Not everyone feels that they can be inspiring. They jokingly admit that they do not want to be a cheerleader. The problem with having a fatal flaw on this competency is that these leaders are uninspiring. They tend to drag people down around them.
It’s possible for leaders to learn to be more inspiring. They can learn to bring positive emotions to work and make the effort to connect with other team members. A leader who keeps others informed is much more inspiring than a leader who keeps team members in the dark. Finally, they find meaningful ways to develop employees.
The second most common fatal flaw is one over which you have complete control. One technique for self-development is asking others for feedback. But many people resist. People who learn this skill are more successful in practicing self-development because other people let them know when they are making a mistake. The false assumption people have is that if you ask others for feedback it will make you look weak or insecure. In reality, it makes you look courageous and confident. Those you ask feel respected and often give helpful suggestions that make you a better leader. Younger employees are more likely to ask for feedback, but that declines as the decades go by.
Teamwork and Collaboration.
Have you ever been part of a great team? Have you ever been in a group where it was fun to just be there and be included? You worked hard because the team worked hard. On the other hand, have you ever been on a difficult team? The difference is huge. Being on a great team improves morale, productivity, quality and engagement. Some leaders can build a good team, but then decide they are in competition with other teams in the company. They hoard resources, resist communication and fail to cooperate. That kind of behavior makes the organization less successful. Leaders can learn how to build a positive team and cooperate with other teams.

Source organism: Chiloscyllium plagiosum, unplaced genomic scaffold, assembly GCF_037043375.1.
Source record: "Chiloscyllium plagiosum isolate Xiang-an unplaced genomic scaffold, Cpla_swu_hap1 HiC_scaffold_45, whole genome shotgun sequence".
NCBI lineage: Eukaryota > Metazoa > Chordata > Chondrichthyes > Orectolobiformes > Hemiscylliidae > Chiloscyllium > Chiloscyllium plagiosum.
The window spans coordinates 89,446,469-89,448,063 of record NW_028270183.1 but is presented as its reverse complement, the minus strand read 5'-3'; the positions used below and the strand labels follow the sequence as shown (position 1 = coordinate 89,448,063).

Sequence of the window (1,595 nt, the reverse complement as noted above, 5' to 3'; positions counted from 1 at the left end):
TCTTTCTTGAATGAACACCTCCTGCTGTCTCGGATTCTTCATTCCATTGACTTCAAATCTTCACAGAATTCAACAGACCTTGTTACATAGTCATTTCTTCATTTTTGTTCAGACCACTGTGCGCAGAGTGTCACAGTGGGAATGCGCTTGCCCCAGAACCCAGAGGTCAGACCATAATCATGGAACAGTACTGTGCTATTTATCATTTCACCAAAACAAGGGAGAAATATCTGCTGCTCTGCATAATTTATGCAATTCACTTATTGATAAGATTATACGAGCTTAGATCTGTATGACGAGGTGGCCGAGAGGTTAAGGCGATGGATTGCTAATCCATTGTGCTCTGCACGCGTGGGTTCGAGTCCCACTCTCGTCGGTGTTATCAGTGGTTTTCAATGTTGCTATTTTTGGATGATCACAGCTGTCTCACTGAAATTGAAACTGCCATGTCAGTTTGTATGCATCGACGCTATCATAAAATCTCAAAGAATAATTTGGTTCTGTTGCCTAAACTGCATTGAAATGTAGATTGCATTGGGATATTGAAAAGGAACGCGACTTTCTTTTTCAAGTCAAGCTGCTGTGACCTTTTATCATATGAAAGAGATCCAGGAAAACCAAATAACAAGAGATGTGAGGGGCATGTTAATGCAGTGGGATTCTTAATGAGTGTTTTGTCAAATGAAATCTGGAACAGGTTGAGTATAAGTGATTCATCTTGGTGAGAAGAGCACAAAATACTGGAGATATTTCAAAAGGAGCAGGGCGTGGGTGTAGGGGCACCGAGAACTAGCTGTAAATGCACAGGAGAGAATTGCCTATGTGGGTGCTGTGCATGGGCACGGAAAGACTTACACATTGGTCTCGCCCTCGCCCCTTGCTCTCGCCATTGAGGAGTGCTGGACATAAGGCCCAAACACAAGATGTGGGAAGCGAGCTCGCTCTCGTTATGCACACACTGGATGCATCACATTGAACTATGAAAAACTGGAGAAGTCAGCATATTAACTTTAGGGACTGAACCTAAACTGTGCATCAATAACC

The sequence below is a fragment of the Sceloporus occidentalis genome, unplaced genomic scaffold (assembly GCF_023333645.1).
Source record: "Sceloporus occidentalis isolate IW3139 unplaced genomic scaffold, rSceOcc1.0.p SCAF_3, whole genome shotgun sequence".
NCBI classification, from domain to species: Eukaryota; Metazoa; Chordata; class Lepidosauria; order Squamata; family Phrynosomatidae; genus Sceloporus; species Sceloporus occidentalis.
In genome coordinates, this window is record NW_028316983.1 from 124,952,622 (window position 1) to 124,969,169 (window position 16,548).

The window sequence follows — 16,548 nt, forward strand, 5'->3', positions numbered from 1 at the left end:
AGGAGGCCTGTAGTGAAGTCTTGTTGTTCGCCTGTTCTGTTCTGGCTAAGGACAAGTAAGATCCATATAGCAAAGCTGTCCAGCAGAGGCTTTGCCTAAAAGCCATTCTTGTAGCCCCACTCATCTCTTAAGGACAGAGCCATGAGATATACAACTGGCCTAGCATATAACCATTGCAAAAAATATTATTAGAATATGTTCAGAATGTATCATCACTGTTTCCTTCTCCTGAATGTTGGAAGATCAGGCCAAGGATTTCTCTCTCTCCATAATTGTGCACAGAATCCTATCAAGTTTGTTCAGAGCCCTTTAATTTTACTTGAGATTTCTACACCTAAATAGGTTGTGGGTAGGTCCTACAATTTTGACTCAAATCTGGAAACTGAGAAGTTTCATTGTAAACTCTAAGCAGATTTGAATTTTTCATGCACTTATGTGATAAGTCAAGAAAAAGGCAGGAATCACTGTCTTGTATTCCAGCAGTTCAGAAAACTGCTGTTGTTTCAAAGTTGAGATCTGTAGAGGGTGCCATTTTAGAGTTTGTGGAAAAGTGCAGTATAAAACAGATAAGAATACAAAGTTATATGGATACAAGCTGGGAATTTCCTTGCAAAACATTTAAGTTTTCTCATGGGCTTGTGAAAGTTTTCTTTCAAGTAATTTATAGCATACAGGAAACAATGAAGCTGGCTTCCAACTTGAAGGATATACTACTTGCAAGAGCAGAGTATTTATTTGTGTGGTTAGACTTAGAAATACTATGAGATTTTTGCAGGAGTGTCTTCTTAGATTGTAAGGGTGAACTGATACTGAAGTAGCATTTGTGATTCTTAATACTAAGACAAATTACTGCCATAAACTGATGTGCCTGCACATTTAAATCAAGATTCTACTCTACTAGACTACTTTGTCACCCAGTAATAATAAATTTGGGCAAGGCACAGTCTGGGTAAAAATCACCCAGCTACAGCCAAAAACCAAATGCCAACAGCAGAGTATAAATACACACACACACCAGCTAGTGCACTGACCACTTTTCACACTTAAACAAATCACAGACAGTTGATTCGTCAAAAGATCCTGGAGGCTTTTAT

Employee surveys show that one of the most sought-after rewards of a job is the opportunity to develop and learn a new skill. Development changes jobs into a career. Many leaders complain that they are overwhelmed with their jobs but resist training one of their direct reports to take over some of their responsibilities. Leaders who seek opportunities to develop their direct reports increase engagement and the productivity of the team.
Communication is one of the easiest skills to improve. Our research revealed that when comparing pre-test to post-test results, the largest improvement came in the area of communication. Many leaders are simply lazy about keeping others informed, sharing information correctly or following up with others. Others think that squirreling information gives them more power and influence. Going from a fatal flaw to average takes effort and practice, but small changes are highly visible and noticed by others. Two fundamental skills can make a profound improvement in communication. One is the willingness and ability to ask good questions. The second is the skill of listening. Good listening, however, is not simply remaining silent while the other person speaks. It involves actively working to truly understand what another person is thinking, feeling, and helping them to convey this efficiently and effectively.
Some leaders have a difficult time building and maintaining positive relationships with others. Some leaders fear familiarity with others, assuming that if they are friendly with team members, they will take advantage of you. What suffers the most with poor relationships is trust. Distrust erodes almost every other aspect of leadership. Learning the fundamentals of how to build a positive, trusting relationship with others is a skill that will help people in every aspect of their lives.
If you are a leader who struggles with one of these six common fatal flaws, ask for help. Even small incremental improvements can make a significant positive impact on how a leader is perceived by others. On the aggregate responses from a manager, several peers and direct reports; if the responses on a 5-point scale are increased by ½ of a point, the person moves from being at the 10thpercentile to the 50thpercentile. Rather modest changes in behavior can make a huge difference in how a leader is perceived.
-Jack Zenger (Forbes.com)